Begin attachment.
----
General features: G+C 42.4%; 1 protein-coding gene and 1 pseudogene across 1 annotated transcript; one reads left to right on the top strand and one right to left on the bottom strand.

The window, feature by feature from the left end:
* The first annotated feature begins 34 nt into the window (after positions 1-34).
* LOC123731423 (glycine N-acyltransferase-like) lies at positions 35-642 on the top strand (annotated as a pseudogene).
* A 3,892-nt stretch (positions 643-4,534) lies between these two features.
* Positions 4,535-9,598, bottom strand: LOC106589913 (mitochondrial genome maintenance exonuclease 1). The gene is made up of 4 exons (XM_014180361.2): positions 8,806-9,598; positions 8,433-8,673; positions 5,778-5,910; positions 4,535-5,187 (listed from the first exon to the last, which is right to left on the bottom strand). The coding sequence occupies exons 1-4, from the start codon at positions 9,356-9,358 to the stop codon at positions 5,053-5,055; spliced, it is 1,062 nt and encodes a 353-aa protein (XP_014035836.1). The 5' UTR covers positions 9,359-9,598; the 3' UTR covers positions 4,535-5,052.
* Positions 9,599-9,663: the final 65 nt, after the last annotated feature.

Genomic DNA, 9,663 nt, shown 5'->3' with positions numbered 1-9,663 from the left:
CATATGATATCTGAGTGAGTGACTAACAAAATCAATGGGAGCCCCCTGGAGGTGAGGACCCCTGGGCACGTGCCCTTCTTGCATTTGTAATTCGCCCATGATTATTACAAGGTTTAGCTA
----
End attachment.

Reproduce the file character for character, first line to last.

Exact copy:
General features: G+C 42.4%; 1 protein-coding gene and 1 pseudogene across 1 annotated transcript; one reads left to right on the top strand and one right to left on the bottom strand.

The window, feature by feature from the left end:
* The first annotated feature begins 34 nt into the window (after positions 1-34).
* LOC123731423 (glycine N-acyltransferase-like) lies at positions 35-642 on the top strand (annotated as a pseudogene).
* A 3,892-nt stretch (positions 643-4,534) lies between these two features.
* Positions 4,535-9,598, bottom strand: LOC106589913 (mitochondrial genome maintenance exonuclease 1). The gene is made up of 4 exons (XM_014180361.2): positions 8,806-9,598; positions 8,433-8,673; positions 5,778-5,910; positions 4,535-5,187 (listed from the first exon to the last, which is right to left on the bottom strand). The coding sequence occupies exons 1-4, from the start codon at positions 9,356-9,358 to the stop codon at positions 5,053-5,055; spliced, it is 1,062 nt and encodes a 353-aa protein (XP_014035836.1). The 5' UTR covers positions 9,359-9,598; the 3' UTR covers positions 4,535-5,052.
* Positions 9,599-9,663: the final 65 nt, after the last annotated feature.

Genomic DNA, 9,663 nt, shown 5'->3' with positions numbered 1-9,663 from the left:
CATATGATATCTGAGTGAGTGACTAACAAAATCAATGGGAGCCCCCTGGAGGTGAGGACCCCTGGGCACGTGCCCTTCTTGCATTTGTAATTCGCCCATGATTATTACAAGGTTTAGCTA